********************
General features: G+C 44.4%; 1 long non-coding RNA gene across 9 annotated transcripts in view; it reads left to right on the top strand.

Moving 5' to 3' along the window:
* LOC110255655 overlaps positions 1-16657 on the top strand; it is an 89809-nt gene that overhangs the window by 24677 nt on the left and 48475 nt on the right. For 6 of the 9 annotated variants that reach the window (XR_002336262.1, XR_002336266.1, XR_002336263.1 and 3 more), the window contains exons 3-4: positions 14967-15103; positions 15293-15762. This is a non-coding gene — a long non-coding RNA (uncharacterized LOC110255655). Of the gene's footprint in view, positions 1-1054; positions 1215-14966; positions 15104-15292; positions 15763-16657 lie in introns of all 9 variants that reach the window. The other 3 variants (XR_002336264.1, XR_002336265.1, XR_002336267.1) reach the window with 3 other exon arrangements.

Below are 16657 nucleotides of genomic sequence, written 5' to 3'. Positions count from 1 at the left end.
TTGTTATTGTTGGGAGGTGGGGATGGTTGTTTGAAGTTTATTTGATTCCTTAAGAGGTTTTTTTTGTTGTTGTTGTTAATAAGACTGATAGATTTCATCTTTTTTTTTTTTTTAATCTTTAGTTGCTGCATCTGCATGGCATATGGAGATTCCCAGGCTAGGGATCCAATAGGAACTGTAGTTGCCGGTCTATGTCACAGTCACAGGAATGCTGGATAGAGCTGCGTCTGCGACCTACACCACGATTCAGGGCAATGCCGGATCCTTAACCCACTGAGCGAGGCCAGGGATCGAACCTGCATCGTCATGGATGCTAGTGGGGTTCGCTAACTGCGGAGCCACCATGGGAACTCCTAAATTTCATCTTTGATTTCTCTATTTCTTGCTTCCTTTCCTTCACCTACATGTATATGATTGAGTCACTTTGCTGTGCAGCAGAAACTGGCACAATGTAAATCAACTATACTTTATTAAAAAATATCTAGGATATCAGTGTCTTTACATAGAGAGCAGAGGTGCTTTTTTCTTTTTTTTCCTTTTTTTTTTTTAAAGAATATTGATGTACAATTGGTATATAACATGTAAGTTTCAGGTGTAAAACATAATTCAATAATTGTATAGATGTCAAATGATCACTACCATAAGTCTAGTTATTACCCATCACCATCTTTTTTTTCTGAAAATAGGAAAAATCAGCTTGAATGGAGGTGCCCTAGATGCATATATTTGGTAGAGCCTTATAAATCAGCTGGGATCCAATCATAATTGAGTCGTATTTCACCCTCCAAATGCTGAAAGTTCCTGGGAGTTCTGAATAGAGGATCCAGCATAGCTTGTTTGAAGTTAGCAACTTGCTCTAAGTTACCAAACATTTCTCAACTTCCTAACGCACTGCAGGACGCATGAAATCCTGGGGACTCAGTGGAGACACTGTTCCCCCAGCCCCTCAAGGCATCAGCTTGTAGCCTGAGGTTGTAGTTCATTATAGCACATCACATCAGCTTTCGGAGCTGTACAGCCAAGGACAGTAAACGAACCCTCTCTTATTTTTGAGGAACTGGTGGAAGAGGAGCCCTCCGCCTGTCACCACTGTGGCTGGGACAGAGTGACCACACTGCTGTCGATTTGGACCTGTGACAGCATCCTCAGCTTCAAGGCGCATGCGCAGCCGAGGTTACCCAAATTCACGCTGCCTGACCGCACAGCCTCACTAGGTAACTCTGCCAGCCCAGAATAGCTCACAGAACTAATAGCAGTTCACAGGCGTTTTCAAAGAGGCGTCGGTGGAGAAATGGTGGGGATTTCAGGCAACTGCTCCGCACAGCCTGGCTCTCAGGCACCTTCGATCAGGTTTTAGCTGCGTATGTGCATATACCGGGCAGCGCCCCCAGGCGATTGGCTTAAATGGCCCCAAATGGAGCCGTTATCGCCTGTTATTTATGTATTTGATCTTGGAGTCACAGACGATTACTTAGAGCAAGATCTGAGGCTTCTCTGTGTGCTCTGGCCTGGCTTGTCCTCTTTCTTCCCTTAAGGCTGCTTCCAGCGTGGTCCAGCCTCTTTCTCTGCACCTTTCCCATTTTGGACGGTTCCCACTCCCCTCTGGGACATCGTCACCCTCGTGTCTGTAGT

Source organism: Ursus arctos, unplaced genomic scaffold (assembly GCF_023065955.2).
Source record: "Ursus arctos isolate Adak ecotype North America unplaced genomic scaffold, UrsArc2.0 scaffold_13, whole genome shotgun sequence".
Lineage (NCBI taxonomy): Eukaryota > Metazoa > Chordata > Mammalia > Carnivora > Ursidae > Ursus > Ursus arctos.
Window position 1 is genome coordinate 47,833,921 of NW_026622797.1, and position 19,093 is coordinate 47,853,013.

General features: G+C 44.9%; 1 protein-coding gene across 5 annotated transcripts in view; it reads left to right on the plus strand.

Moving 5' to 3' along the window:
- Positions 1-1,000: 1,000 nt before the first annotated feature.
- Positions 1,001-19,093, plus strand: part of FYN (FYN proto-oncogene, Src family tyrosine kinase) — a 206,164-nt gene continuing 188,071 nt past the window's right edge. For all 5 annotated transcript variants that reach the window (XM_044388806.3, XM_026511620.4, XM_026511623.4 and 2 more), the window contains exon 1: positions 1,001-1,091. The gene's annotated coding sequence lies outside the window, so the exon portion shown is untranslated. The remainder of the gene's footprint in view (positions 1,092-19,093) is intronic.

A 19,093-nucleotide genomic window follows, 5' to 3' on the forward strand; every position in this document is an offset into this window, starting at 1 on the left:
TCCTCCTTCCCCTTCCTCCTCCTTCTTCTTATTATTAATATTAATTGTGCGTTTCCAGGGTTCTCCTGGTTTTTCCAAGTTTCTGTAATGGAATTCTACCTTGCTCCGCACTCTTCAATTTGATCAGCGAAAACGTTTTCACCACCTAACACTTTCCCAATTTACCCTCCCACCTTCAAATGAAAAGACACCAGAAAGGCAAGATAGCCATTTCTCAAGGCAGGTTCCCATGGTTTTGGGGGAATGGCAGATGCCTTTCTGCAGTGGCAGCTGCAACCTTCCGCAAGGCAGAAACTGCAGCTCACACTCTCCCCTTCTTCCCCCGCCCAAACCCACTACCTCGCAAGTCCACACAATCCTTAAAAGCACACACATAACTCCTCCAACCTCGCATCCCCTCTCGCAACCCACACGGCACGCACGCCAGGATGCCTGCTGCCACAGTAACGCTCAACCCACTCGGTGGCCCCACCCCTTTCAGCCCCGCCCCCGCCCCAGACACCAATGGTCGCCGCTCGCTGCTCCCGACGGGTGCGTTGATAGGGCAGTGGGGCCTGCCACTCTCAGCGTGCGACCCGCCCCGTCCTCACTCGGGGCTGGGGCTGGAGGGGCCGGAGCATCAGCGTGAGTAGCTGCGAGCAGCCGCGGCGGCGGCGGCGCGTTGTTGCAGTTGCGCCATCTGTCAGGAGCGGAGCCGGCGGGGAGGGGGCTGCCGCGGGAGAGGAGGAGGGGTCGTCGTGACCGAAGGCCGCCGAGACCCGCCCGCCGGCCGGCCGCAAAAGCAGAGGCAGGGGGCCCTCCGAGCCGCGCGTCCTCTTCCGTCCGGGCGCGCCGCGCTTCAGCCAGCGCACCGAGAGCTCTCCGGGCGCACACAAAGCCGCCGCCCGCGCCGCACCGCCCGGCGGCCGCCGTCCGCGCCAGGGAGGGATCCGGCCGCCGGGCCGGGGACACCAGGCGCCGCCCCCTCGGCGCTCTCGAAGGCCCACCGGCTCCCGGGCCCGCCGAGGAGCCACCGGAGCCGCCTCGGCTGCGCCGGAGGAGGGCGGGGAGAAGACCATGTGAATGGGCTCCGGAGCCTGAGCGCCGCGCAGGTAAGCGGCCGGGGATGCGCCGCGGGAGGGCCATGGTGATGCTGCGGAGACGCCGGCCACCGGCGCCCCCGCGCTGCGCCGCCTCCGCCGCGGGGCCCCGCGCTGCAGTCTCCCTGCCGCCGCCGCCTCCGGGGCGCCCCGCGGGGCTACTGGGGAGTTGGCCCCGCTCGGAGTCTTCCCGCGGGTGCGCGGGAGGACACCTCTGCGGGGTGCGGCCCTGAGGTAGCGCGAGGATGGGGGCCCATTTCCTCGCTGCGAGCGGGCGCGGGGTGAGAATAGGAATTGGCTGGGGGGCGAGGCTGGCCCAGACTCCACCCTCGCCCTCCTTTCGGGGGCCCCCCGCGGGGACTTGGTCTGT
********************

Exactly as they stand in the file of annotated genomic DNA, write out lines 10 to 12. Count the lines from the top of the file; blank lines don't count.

General features: G+C 44.9%; 1 protein-coding gene across 5 annotated transcripts in view; it reads left to right on the plus strand.

Moving 5' to 3' along the window:
- Positions 1-1,000: 1,000 nt before the first annotated feature.